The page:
On if there is a conversation between he and the coaches about when he comes off the field: "Come off what? (Reporter: "Third down or any play in particular. Do they say, 'Come onto the sidelines.'") Probably the only conversation that is probably had is when you are probably injured, and they try to tell you the smart thing to do, and you kind of do the opposite. Like when I separated my shoulder, I knew I had done something bad to it, but the game was more important at that time. I jumped down onto the field in Cleveland and starting doing pushups. I said I felt good enough to go back in, until I got that hit again, and I was like, 'OK, I think I need to come sit down.' Those are the conversations you have. But I tell you, over the years, the most beautiful thing I have had is great relationships with some great men. Titles only go so far, but my relationship with men across this league … There are countless text messages and calls that I got – just to go off and finish that last game – from previous coaches, who are now head coaches in their own ways and things like that. But that's between us, because we share more intimate conversations as well. It just ain't about football. Those relationships are kind of like lifetime relationships."
On how much sweeter winning the Super Bowl would be this time: "I don't know if you can ever match the first one. The first one is always hard to match, but I think the only way to match the first one is winning the second one, so I have to see what it feels like winning the second one, if we can really pull our team and go do that. I just think it would be a special moment for me being able to be on two teams that went and did that. From being on one team in 2000, then 10 years later, still being around to come back and do it again, that's a very special thing to accomplish. That's definitely a goal of mine."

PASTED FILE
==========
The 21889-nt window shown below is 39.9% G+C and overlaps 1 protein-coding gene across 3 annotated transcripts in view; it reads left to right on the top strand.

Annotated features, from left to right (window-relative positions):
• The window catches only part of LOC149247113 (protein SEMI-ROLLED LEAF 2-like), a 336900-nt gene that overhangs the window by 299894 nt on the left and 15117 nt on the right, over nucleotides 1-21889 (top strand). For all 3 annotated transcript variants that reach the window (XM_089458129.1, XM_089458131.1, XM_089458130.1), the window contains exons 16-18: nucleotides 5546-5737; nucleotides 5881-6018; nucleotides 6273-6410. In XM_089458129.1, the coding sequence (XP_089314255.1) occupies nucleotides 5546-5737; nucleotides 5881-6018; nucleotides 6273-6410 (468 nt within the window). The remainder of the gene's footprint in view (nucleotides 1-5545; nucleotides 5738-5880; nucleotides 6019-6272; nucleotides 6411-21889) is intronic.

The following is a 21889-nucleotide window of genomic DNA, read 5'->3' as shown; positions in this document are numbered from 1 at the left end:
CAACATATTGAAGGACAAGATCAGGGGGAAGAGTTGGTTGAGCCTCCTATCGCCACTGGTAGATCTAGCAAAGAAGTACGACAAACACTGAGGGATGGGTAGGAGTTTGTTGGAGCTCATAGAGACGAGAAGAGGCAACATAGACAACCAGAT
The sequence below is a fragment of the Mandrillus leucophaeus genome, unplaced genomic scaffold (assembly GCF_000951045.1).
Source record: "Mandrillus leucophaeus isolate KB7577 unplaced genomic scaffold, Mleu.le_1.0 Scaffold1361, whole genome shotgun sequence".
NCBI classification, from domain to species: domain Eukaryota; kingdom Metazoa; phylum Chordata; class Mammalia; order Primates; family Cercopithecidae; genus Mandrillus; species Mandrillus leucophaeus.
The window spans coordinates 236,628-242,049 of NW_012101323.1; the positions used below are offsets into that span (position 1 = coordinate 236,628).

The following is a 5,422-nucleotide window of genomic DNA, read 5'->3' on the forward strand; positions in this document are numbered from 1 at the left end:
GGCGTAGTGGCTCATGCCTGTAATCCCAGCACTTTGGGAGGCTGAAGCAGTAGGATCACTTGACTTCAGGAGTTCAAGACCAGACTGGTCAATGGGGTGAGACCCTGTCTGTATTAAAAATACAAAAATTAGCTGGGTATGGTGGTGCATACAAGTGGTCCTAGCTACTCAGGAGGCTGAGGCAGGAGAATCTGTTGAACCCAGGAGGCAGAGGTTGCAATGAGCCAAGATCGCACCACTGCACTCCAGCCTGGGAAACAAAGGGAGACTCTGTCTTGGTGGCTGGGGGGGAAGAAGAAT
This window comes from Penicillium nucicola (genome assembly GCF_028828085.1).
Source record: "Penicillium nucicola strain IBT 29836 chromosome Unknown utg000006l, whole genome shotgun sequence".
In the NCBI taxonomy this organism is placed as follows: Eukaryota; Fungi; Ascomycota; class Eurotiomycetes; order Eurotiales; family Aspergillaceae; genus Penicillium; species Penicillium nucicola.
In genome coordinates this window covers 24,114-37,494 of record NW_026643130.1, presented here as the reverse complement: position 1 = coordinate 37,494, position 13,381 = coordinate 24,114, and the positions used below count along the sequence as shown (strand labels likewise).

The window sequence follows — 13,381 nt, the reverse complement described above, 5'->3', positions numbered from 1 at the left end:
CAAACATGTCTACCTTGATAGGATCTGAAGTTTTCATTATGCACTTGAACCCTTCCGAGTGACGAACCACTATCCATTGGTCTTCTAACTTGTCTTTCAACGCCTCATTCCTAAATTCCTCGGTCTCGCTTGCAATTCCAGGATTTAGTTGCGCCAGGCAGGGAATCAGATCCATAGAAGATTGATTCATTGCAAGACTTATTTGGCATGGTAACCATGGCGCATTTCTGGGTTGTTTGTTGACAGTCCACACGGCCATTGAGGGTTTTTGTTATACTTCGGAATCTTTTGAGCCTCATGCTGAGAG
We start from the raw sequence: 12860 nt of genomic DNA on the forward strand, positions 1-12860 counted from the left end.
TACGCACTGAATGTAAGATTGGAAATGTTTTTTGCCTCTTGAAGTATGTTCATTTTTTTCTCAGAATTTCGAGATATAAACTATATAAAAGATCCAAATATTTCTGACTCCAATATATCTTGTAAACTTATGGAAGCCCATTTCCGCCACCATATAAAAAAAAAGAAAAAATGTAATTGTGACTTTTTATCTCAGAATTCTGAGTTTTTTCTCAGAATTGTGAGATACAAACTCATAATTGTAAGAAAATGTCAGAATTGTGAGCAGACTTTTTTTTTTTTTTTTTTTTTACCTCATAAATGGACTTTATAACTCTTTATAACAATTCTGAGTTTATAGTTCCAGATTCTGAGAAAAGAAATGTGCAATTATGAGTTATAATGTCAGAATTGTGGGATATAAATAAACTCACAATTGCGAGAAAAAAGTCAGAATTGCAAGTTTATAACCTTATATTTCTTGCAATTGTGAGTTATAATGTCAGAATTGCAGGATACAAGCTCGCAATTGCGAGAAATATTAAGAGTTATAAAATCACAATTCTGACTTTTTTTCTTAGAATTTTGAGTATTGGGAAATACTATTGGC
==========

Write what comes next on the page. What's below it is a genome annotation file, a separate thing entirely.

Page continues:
On how much he wants to win the Super Bowl for veteran guys who haven't won one yet: "That's what I am talking about. That's what it's all about. Like I said, it's about your teammates. You see these young kids that come in this business, and they don't really understand how hard it is to win a Super Bowl. They don't understand how everything has to be in place, how your health is a big issue. Then when you finally start to get them to understand that, by that time they are in their fourth, fifth, sixth, ninth, 10th year, that's the thing that you try to emphasize to them. Don't waste time. Don't waste time. We didn't know that we were that good back then to win a Super Bowl. We did not know it, but we knew that if we all came together long enough, we had an opportunity to do it. So we won it, and that's the thing that I try to tell these young guys. We have the team to do it now. We don't have too many more excuses. Let's go do it right now. Then whatever else comes after that for all of your careers, you go enjoy it, but go win a championship. There are a lot of men that came in this business, and that's the one thing they have left this business without, and that's the ring. I have touched it before. I have touched it before. To go back with this group of men could be a special thing."
On the atmosphere of a home playoff game: "Craziness. It's craziness. I think Baltimore is one of those cities that makes it crazy. We're grounded when it comes to backing our sporting teams. Since I've been here, the way they have embraced me and embraced this team … When you walk in there, you feel love, you feel strength. That's why it's just so hard to win on the road, period. Home teams have a certain type of aura, have a certain type of thing about them. We have that special thing in downtown Baltimore."